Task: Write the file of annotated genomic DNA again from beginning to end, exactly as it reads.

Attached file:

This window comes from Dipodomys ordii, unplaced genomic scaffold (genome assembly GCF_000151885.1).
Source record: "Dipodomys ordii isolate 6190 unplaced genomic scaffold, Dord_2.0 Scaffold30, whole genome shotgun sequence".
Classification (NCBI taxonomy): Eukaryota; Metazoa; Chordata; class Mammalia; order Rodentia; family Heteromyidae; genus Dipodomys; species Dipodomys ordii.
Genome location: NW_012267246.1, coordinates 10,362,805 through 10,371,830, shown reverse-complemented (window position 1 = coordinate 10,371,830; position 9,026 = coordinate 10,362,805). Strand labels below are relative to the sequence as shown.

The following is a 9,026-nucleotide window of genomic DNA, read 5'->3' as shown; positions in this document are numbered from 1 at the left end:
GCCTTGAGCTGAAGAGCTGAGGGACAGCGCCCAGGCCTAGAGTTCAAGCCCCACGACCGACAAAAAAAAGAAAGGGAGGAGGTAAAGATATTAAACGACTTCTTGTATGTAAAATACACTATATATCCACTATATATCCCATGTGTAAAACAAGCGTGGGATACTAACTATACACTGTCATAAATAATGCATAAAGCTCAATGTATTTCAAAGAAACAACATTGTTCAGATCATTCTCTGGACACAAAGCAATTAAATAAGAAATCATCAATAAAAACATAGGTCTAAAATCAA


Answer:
This window comes from Dipodomys ordii, unplaced genomic scaffold (genome assembly GCF_000151885.1).
Source record: "Dipodomys ordii isolate 6190 unplaced genomic scaffold, Dord_2.0 Scaffold30, whole genome shotgun sequence".
Classification (NCBI taxonomy): Eukaryota; Metazoa; Chordata; class Mammalia; order Rodentia; family Heteromyidae; genus Dipodomys; species Dipodomys ordii.
Genome location: NW_012267246.1, coordinates 10,362,805 through 10,371,830, shown reverse-complemented (window position 1 = coordinate 10,371,830; position 9,026 = coordinate 10,362,805). Strand labels below are relative to the sequence as shown.

The following is a 9,026-nucleotide window of genomic DNA, read 5'->3' as shown; positions in this document are numbered from 1 at the left end:
GCCTTGAGCTGAAGAGCTGAGGGACAGCGCCCAGGCCTAGAGTTCAAGCCCCACGACCGACAAAAAAAAGAAAGGGAGGAGGTAAAGATATTAAACGACTTCTTGTATGTAAAATACACTATATATCCACTATATATCCCATGTGTAAAACAAGCGTGGGATACTAACTATACACTGTCATAAATAATGCATAAAGCTCAATGTATTTCAAAGAAACAACATTGTTCAGATCATTCTCTGGACACAAAGCAATTAAATAAGAAATCATCAATAAAAACATAGGTCTAAAATCAA